After hitting peaks in 2008, prices for materials like diesel, asphalt, steel and copper have tumbled for much of 2009 as commodity markets and demand tanked. For example, according to the AGC's product price index (PPI), the price for diesel is still 41% below August 2008 while the price for most metal materials are down between 10% and 35%. Despite the increases in material prices seen during the month of August, the price for major material components like diesel, copper and steel have already receded since the end of month.
Though construction is searching for solid footing in its effort to rebound, faced with the challenge that commercially available credit has been decimated in the sector as real estate loan delinquencies are at record highs, the overall trend for construction costs remains negative. Compared to the high costs of August 2008, the cost of construction is down nearly 7.5%, which Simonson believes makes for an attractive bargain.
"Prices haven't been this competitive for construction services in a long time, but once the domestic and global economy heats up, they are likely to rise again," said Simonson. "Public officials and private developers should act now to cash in on what is clearly a limited-time sale for construction."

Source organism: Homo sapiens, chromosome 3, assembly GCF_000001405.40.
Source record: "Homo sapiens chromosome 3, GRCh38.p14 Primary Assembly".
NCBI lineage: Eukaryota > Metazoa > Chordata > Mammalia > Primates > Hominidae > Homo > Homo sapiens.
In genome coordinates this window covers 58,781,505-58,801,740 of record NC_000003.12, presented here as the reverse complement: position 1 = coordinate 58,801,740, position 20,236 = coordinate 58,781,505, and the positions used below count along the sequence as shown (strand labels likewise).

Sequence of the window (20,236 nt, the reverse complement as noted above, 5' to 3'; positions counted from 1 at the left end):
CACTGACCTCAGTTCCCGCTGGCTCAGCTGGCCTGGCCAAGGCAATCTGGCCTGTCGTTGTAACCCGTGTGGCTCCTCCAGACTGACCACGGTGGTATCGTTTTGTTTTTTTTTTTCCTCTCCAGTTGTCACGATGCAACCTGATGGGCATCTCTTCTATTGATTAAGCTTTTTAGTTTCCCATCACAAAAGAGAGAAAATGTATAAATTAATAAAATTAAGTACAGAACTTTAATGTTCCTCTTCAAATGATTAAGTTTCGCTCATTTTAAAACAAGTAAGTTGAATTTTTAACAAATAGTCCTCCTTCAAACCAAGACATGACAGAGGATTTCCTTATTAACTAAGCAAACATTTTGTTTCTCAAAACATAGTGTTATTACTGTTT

Matthew Carr, NACM staff writer
Look for the "A" Players
You need the "A" players. They're the most qualified—the most productive people—in your organization. And, for any open positions you have, you need them fast because any interruptions in staffing can mean missed deadlines, a breakdown in operations and loss of productivity—consequences you can't afford.
You'll find the "A" players at Careers in Commercial Credit, Collections & Finance (C4F), the online resource for the people who are educated and experienced in your related field, and who are looking for the opportunities you can provide.
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C4F: Employment Connections for the Business Credit Community